If you think this reeks of colonialism and imperialism, you’re right! The wars of capitalism and moral superiority are now fought on softer grounds. Furthermore, this sort of leeching off isn’t exactly new. The western discovery of ancient Indian practices may be traced back to early 15th and 16th century when missionaries, who failed to comprehend the rich labyrinth of Vedic scriptures, decided to lump Eastern philosophies as “Oriental Philosophy”, and adapt and extol traditional practices into rational and scientific exercises that was more palatable for their Western audiences4,5.
[If you want a more extreme and chilling (historical) example of similar tactics of rapacious extraction, you need not look further than what the Indian politician and diplomat, Dr Shashi Tharoor, pens in his book, An Era of Darkness6.]
So, is mindfulness bad? Absolutely not!
There are certainly worthy dimensions to mindfulness practice. The past two decades have witnessed an explosion of studies detailing the benefits of mindfulness7.
Reducing suffering and promoting health and wellbeing is a noble aim – one that must be encouraged and appreciated. However, the problem lies in the packaging of mindfulness. The new age mindfulness merchants will have you believe that stress only occurs in the heads of atomized individuals. According to them, what makes us unhappy and stressed in life is our inability to pay attention in the present moment and getting lost in ruminations about the past or worries about the future. Kabat-Zinn’s diagnosis is that individuals now have “thinking disease”. The cheerleaders of this movement, enamoured by their revolutionary aim of saving the world, have privatized and pathologized distress, ascribing it to individuals with ostensibly fragile psychological constitution. Conveniently, other sources of psychological, social, or cultural malaise are muted in their discussions.
This perverse fascination with self-initiated self-care in a precarious society that is riddled with tribulations reinforces neoliberal endeavours. Modern mindfulness now reflects the white, privileged, individualistic, corporate, and capitalist culture that is both arrogant and self-serving. In a recent international conference that I attended this past year in Germany, leading scientists were trying to ascertain the right dosage of mindfulness that could be neatly packaged and sold to elite athletes and military personnel to improve productivity and performance. Mindfulness is now commodified and presented as a new vaccine for the stress disease. My enquiry about the ethos behind such a rationale was met with a sigh of indignation and the comment “Why else would you research mindfulness?”, as if it were the last frontier and resort for the scholarly community to assist in capitalistic pursuits and monetize human suffering. I wonder what the Hindu yogis or even the Buddha would have retorted with?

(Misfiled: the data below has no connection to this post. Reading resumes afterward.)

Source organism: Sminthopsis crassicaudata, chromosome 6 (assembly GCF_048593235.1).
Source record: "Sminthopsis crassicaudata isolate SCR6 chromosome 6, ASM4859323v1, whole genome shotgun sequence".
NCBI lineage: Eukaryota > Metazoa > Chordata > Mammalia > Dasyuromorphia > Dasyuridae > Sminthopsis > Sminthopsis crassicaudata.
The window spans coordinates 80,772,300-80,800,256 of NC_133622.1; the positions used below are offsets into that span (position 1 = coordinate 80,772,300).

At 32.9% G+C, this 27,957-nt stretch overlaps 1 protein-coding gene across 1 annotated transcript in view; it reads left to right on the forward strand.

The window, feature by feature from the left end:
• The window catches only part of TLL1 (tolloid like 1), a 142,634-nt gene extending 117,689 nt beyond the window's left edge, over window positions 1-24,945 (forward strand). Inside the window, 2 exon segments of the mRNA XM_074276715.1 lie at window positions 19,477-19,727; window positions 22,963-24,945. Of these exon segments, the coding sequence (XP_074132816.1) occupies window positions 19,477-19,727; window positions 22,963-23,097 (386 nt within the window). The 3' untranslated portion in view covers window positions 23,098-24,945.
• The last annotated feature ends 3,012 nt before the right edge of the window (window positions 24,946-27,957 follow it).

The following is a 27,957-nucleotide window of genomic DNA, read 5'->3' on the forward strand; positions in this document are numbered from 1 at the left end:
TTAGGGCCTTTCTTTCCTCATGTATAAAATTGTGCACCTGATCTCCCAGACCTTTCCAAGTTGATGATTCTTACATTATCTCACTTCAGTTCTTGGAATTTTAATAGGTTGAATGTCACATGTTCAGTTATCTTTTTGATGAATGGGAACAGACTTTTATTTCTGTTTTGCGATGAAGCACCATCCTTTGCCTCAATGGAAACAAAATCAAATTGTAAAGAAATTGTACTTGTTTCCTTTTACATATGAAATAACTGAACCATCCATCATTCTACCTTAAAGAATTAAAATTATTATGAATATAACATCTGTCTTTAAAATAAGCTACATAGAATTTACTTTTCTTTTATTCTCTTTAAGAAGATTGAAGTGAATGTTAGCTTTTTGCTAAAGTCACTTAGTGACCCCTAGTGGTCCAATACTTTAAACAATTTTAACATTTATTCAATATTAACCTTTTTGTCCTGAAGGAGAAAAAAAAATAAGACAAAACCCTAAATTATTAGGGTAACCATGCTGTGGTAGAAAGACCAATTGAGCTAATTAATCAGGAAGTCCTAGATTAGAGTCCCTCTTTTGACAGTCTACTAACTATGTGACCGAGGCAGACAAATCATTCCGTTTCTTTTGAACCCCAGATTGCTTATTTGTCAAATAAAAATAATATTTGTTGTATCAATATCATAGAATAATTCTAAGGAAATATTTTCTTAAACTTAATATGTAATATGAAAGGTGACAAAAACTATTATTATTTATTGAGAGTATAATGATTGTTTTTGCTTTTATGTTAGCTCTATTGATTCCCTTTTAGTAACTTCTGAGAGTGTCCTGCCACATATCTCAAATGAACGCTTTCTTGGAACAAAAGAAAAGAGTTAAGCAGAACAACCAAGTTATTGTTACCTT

So what’s next, you ask? Perhaps, a mindfulness fragrance, spray, inhaler, patch, wearable band, pill, drink,….or whatever you fancy. To be honest, I would not be shocked if such mindfulness health products flood the market in the next 5-10 years. For instance, imagine yourself holding a mindfulness moisturizer that the manufacturer insists should be applied generously. Perhaps you will see instant noticeable change or perhaps you won’t. It may perhaps take 5, 10, or 20 years for you to see discernible results. But you must know that your success ultimately depends on your ability to use the moisturizer almost religiously and neither on the contents of the moisturizer nor the manufacturer’s express guarantee.
The grandiose ambition of reducing human suffering and optimising performance and functioning by tweaking internal states through simplistic (and under-developed and poorly-understood) mindfulness mechanisms in an effort to bring life-changing transformations without any regard to the socio-political context in which life unfolds and adversities subsist is not only naive and misguided but outright dangerous. Mindfulness, as it is preached by some, may produce unintended consequences, which may be arduous for clients with certain symptomatology. And yet, the fans of modern mindfulness movement will vouch for its magical powers, regardless of the diagnosis or context.
I do sincerely believe that the practice of mindfulness, along with other cognate practices that are enshrined in Indian philosophy, has the potential to bring transformational change to humanity. However, in its current form, mindfulness risks becoming another fad that will only last until all monies have been extracted by corporate leechers, and something new and shiny comes along and tickles our imagination.
Modern mindfulness now finds itself positioned as a self-help, therapeutic tool, often depicted as purely rational and secular, which stems from a reductive, compartmentalized, and over-simplified understanding of the human mind. By seemingly espousing to an ostensible narrative of wellbeing and health, albeit still operating from archaic pseudo-secular, neoliberal, colonial, and capitalistic value systems in actuality, modern mindfulness has been deviously turned into an omnipotent detritus of the very roots of human suffering it was intended to solve at the first place.
Understanding mindfulness requires a nuanced comprehension of its Hindu philosophical roots, historical background, and spiritual and psychological purpose. Attempting to understand concepts such as mindfulness is like looking at someone pointing their finger at the moon. It is important not to confuse the finger for the moon.
1. Time Magazine (2014). The mindful revolution. http://content.time.com/time/covers/pacific/0,16641,20140203,00.html
2. Purser, R. (2019). The mindful conspiracy. The Guardian. https://www.theguardian.com/lifeandstyle/2019/jun/14/the-mindfulness-conspiracy-capitalist-spirituality
3. Wilson, J. (2014). Mindful America: The Mutual Transformation of Buddhist Meditation and American Culture. Oxford University Press.
4. Lopez, D. (2008). Buddhism and science: A guide for the perplexed. University of Chicago Press.
5. Lopez, D. (2012). The scientific Buddha: His short and happy life. Yale University Press.
6. Tharoor, S. (2017). An Era of Darkness: The British Empire in India. Aleph Book Company.
7. Greater Good Magazine. Mindfulness: Why practice it?. https://greatergood.berkeley.edu/topic/mindfulness/definition#why-practice-mindfulness